An artificial appropriation of different styles from different eras, the hipster represents the end of Western civilization — a culture lost in the superficiality of its past and unable to create any new meaning. Not only is it unsustainable, it is suicidal. While previous youth movements have challenged the dysfunction and decadence of their elders, today we have the “hipster” — a youth subculture that mirrors the doomed shallowness of mainstream society.

Ad Busters — Hipsters: The Dead End of Western Civilization

Adbusters doesn’t mention this, but there’s a simple pattern:

Normal, healthy people pick music they want to listen to.

Hipsters pick music to make themselves look good.

A hipster is defined by this reversed cause/effect, and this is why they parallel our society: like people looking for political handouts, they are justifying themselves to others instead of acting as they know is right.

In metal, the hipster is the person always trying to be different, to pick music that is brainy or “authentic” (simple), the person spreading trends and fads. Instead of being an authentic fan who picks the music he or she thinks is best, the hipster is using the music as adornment to conceal their ordinariness.

What’s the damage, you ask? Hipsters bloat genres with people who don’t understand them and, in the ensuing confusion, pick the lowest common denominator. So heavy metal returns to rock, death metal returns to heavy metal, folk becomes punk, and so on.

Healthy societies work from cause to effect. We need an empire, so we build it (cause) and then it appears (effect). Dying societies work from effect to cause. We want an empire, so we create the appearance of an empire (effect) and hope it will show up (cause). This is why old black metallers fear trends, hipsters, fads and mass media like the plague: they promote this unhealthy psychology.

In the postmortem over humanity’s failure, our new reptilian overlords will discuss this issue, and conclude that humans had two modes of thought: a healthy forward-thinking one, and a negative and sick backward-thinking one. The hipster, like every other form of decay in our society, is backward thinking.

Metal is currently awash in hipsters because hipsters use something called irony to disguise their low self-esteem. If they’re listening to IRON MAIDEN, it’s because they find it amusing — not because they believe in it. In fact, they believe in nothing except what others believe in within their social group, which makes them always right. If someone makes fun of them for liking IRON MAIDEN, they can always claim their enjoyment is ironic. It’s a race to the bottom with the hipster, because believing in anything but illusion and evasion makes you a target, so they believe in nothing except “ironically,” and that’s how they infiltrated metal.

In the same way hipsters find trailer parks quaint and amusing, they found death metal and black metal intriguing. It was untamed, unsocialized material, and a threat to everything the hipster stood for. So they assimilated it, and moved in by taking positions in the community. Start buying metal, or selling metal, and others depend on you. From that they branched out by using the hipster tactic of focusing on the external. “Well, this could be more unique if we added a flute…”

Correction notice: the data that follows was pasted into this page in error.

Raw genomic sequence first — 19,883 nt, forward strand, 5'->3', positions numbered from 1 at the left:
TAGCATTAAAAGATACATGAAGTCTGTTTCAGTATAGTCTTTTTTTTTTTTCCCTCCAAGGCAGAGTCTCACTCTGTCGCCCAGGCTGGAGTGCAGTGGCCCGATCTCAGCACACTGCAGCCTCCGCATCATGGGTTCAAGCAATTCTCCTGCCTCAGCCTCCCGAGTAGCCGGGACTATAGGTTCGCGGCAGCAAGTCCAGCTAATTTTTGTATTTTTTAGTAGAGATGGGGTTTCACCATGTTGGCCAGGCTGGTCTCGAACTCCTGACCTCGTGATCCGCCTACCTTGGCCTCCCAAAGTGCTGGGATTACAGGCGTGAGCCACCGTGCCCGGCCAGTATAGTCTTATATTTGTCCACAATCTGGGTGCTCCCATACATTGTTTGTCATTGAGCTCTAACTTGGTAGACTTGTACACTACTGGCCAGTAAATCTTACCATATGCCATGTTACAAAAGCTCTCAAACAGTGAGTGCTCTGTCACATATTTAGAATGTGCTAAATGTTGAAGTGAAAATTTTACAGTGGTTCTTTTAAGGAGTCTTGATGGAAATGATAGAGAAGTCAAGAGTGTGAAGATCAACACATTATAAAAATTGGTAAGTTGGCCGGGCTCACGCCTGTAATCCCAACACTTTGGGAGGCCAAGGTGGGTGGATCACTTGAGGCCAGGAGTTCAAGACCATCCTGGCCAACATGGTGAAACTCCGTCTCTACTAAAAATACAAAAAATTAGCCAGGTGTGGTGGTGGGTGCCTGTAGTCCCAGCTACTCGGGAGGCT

When you focus on the external, and don’t pay attention to the fundamental quality of music that distinguishes it, which is how well it communicates, you end up norming the music. Structurally, it becomes all the same, but externally, it’s all tricked out in motley so it appears “different” and “new.” But the real name of the game is not being different, but being the same so you are universally accepted, while having enough adornments that you stand out in a crowd… just like the hipster.

We’ve seen this steadily increasing in metal since 1994 or so, and it was helped by some in metal who would rather leave a bad legacy with a full wallet than the inverse, such as Death and Cannibal Corpse. It will reverse, but only as soon as metal bands and fans start communing on the idea of forward-logic instead of backward, negative logic.

The end result of complete cellular representation is cancer. Democracy is cancerous, and bureaus are its cancer. A bureau takes root anywhere in the state, turns malignant like the Narcotic Bureau, and grows and grows, always reproducing more of its own kind, until it chokes the host if not controlled or excised. Bureaus cannot live without a host, being true parasitic organisms. (A cooperative on the other hand can live without the state. That is the road to follow. The building up of independent units to meet needs of the people who participate in the functioning of the unit. A bureau operates on opposite principle of inventing needs to justify its existence.) Bureaucracy is wrong as a cancer, a turning away from the human evolutionary direction of infinite potentials and differentiation and independent spontaneous action, to the complete parasitism of a virus.